SAHRRT Part 2

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I promised I would talk more about monitoring tempo as a simple way to gage overtraining and general fitness. In part one I talked about the South African Heart Rate Recovery Test but I wanted to share an American perspective, meaning dealing with the inmates when they take over the asylum. Today I saw a post about the Seahawks using the FMS to help their team with preventing a lot of injuries, and I wanted to show how tempo is more than just getting some running in. Tempo running for track athletes is a tool to gage the status of both fitness and overtraining. For more information on how to to set this up with Freelap Timing click here for more details. I am excited to see how things are evolving and feel that the evolution of Freelap will change the classic recovery runs done by the NFL to see what players need adjustments.

Modifying the SAHRRT for Track and Field and American Football

The test is a workout similar to classic tempo workout, and I don’t like testing artificially I just like testing the workouts. I do some general conditioning methods but find that doing some runs makes it easy to monitor. I like 3 x 5 x 200s or 3 x 8-10 x100s for interval running and 3 x 3 x 300s on open fields for experienced sprinters and 400m runners. Football players I like shorter distances and linemen I don’t’ have many ideas besides 50s because I don’t work with large athletes. Sharing what works for 280 -330 pound athletes would be appreciated.

Interval Set-up-Rest periods are 3 minutes between sets and 30-45 seconds between reps in general, and interval speeds are 16-25 seconds per 100 in general, based on abilities. I prefer slower speeds and better running mechanics and add distance and volume slowly.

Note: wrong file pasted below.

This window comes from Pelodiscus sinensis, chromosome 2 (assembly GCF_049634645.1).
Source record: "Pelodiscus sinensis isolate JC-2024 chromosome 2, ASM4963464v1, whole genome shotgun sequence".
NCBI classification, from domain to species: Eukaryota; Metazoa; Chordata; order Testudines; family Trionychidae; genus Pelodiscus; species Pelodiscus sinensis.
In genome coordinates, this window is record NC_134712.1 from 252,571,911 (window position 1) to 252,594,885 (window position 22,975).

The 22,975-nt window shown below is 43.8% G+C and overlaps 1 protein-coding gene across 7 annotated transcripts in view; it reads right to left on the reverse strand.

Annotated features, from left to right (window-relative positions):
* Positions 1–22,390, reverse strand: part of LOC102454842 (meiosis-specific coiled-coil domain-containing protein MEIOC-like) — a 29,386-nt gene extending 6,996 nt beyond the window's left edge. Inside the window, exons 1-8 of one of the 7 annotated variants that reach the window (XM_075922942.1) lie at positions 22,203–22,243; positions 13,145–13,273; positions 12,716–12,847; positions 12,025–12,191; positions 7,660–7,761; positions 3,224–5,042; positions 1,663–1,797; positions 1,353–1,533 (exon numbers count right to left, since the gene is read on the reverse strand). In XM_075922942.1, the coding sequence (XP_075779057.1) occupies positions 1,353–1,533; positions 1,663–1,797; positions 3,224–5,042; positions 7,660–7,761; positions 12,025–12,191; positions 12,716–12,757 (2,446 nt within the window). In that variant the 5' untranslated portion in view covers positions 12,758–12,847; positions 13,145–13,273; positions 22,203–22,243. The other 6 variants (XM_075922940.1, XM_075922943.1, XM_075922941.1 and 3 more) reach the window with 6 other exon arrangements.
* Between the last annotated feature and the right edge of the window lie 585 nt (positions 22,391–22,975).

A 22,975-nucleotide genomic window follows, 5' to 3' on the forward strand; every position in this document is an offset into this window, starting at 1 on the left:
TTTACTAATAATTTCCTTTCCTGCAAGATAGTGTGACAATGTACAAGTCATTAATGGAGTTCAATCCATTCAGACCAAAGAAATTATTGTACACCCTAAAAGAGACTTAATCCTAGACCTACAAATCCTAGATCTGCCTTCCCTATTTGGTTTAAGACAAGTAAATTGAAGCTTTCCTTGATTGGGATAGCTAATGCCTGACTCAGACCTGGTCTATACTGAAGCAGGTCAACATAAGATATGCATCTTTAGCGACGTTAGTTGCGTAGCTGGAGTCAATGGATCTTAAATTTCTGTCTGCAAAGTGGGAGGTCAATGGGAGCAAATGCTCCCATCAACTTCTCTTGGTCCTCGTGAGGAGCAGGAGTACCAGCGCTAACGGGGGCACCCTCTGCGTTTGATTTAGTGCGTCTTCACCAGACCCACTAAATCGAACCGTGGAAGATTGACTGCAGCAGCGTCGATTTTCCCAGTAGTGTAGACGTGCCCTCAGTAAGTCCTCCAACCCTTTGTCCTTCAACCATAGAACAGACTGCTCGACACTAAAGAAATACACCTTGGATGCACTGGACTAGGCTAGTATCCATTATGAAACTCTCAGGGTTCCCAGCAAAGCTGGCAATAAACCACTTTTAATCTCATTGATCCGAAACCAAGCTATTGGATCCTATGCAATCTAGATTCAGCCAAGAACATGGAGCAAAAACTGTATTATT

Energy System Output-Heart Rate Analysis is based on the recovery slope from the highest number in the interval to the lowest before the next rep. The mean and median scores are charted. The speeds are captured by the Freelap Transmitters and watches so the velocity is gaged to make sure work output is regulated and measured. I like 4-8 transmitters used because I like to see how fast the athlete is accelerating and ensuring they FINISH. Running through the line is a pet peeve of mine and I like to see athletes getting into good happens of not shutting it down unless they are going to break D1 or IAAF records. Using smart shirts like Numetrix or comfortable polar straps is a must.

Take Home Questions and Practical Summary- Is the athlete getting in shape, getting out of shape, staying in shape, or overreaching/overtraining? The combination of using HRV such as daily and post training scoring with ithlete is a game changer. Perhaps we will see MLB teams using this protocol with pitchers, but running seems to be taboo unless it’s barefoot with everyone except athletes! Pitchers need a better way to gage the accuracy of the rotation schedule. Alternate means such as biking and aquatic circuits are possible for joint issues but that is another post. Use ithlete daily and monitor the day before, after, and of course the morning of.

Communicated the Results to Staff and Athletes-Interpretation is not rocket science, does each set get harder to do and longer to recover from? Does the score improve week to week? An NFL team may get 18-20 weeks of data points to see general fitness without using GPS systems. The beauty is that one can do this once a week or more depending on the sport. I like once a week for a team to get away from the specific patterns that seem to break down the joints. Running in a straight line has it’s benefits!

Since the running is repeatable one can add in wireless EMG, GSR, and even in-shoe pressure mapping to track change to see what could be sneaking up with injuries biomechanics wise. Subjective scores are valuable as well and doing so each week is a great start .
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Carl Valle

Carl Valle

Track & Field Coach
Carl is an expert coach who has produced champions in swimming, track and numerous other sports. He is one of the foremost experts in the fields of nutrition and restoration.
Carl Valle

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